On Vegetarianism

On the subject of hypocrites, here is today's question: Are vegetarians hypocrites?

First, the preface, which is probably pretty obvious if you're a long time Blonde Justice reader: I eat meat. Plenty of it. And I enjoy it.

I think that I tried a little stint as a vegetarian, maybe in junior high, I'm not too sure why. My first guess is that my friends were doing it, but I can't really remember if that was true. Anyway, it lasted maybe a month, at the most. I remember the night it ended: I went out for Chinese food with my parents - I can remember which restaurant, what booth we sat in - and I ordered my favorite, lemon chicken. Before the waitress could even walk away, my father asked me, "I guess you're not a vegetarian anymore?" Um, no, I guess not.

In a way, I thin I've always kind of associated being a vegetarian with this kind of junior high phase. And obviously, it isn't for everyone, but it was for me, and many of my friends. So was writing really terrible poetry. And, so, just to admit my biases, I think that for me, when someone tells me they're a vegetarian, I have just a quick passing thought of, "What are we, in junior high?"

Ok, so how did this question of vegetarians and hypocrites arise? Last weekend, a friend of mine had a little dinner party. One of the guests was a vegetarian (actually, I think he's vegan, but whatever). No, he was not in junior high, he was a grown man. This vegetarian also happened to be, under any medical definition, morbidly obese. After dinner, as we were cleaning up, the host remarked to me, "I didn't realize until it was too late, but I used chicken stock when I was cooking. I guess it doesn't matter. I don't know how he can say he's a vegetarian and be that overweight."

To tackle the issue of whether vegetarians are hypocrites, I think we first need to grasp why a particular person is a vegetarian. A few reasons that come to mind, although I'm sure that there are many more, are:
  • The most common, the "I love animals" reason.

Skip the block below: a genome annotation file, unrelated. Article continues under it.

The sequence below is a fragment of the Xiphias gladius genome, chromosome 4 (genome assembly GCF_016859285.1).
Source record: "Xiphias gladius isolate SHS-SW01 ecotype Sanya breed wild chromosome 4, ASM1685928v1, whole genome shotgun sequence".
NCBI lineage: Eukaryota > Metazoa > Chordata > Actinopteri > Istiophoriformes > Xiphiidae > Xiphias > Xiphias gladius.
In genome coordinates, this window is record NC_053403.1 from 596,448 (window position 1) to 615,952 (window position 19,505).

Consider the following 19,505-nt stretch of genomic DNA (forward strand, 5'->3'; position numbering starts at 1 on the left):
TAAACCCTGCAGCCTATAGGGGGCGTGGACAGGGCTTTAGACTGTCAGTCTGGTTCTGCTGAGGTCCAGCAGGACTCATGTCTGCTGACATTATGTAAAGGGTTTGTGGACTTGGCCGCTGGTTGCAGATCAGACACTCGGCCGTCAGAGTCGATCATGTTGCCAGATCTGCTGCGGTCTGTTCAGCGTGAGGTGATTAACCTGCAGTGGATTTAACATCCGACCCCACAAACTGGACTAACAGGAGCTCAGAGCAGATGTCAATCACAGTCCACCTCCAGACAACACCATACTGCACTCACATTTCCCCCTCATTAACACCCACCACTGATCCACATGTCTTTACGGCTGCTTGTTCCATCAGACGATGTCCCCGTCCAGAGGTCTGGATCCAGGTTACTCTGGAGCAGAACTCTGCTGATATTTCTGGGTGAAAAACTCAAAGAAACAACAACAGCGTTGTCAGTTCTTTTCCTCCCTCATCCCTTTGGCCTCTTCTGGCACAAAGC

• Health reasons. These vegetarians believe that there are health benefits to avoiding meats or certain meats.
  • Environmental reasons. These vegetarians believe that land could provide for more people if it was growing vegetables or grains for human consumption rather than being used for animal grazing. Also maybe because cattle let off greenhouse gases too, I think.
So, let's assume, just for sake of argument those are the only 3 reasons for being a vegetarian.

Now, let's say you see a vegetarian wearing a leather jacket. Is he a hypocrite? It really depends on what his reason is. If he's an "I love animals" vegetarian, than yes, he's either a hypocrite or sorely misinformed about where leather comes from. But if he's a "health reasons" vegetarian, there is probably no conflict.

I'd need to do more research to decide whether an "environmental" vegetarian can or should wear leather - I would assume grazing cattle that have a future in leather are just as bad for the environment, but I guess I could see the flip side - Native Americans used all part of the animal - ate the meat, used the hides - and they are/were better for the environment than we are. But the truth is, the modern slaughter houses probably aren't providing hides to the tanner, unless maybe the "environmental" vegetarian lives on some kind of eco-commune, and they raised an animal in some eco-friendly way, and killed the animal for the sake of the group, but he didn't eat it (because he's an "environmental" vegetarian), but he got the jacket. But by that description he could have eaten this animal too, so this isn't making any sense, but whatever, now you see how my imagination works.

Ok, next up, a vegetarian who doesn't recycle. Is this hypocritical? Again, we go to the reason. If he is a vegetarian because he's worried about his cholesterol or something, who cares if he doesn't recycle. If he's an "I love animals," he probably should recycle because what's good for the earth is good for all animals, but I can see how that is a little more remote possibly. But if he's an "environmental" vegetarian, sure, he's a hypocrite.

Ok, finally, is an extremely overweight vegetarian a hypocrite? Sure, if he's claiming that he gave up meat to improve his health but his whole diet consists of pizza and cake, he's either a hypocrite or pretty uninformed in the ways of healthy eating. And we're not even talking about pizza with whole-wheat dough. But I think you can be an "I love animals" vegetarian or an "environmental" vegetarian, and acting strictly within those themes, still be plenty fat.

So, no, I don't think an overweight vegetarian is necessarily a hypocrite, but he might be one. It might not hurt to take a minute to ask your vegetarian house guest why he is a vegetarian, unless you feel like you would just be indulging his junior high attention-seeking-behavior.

11 comments:

  1. I have yet to find someone that isn't a hypocrite about something. My own hypocritical idea is that I don't really like computer in that I'm kind of a back to the earth kind of person but on the other hand I love computers and computer games and reading blogs.

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  2. Even if a vegetarian is a hypocrite, that doesn't distinguish him from most people. Cut him some slack. Unless he's also a preachy, moralistic vegetarian. Then throw the book at him. And since he was a vegan, I'm guessing he was - personally, I don't know any vegans who aren't preachy and moralistic.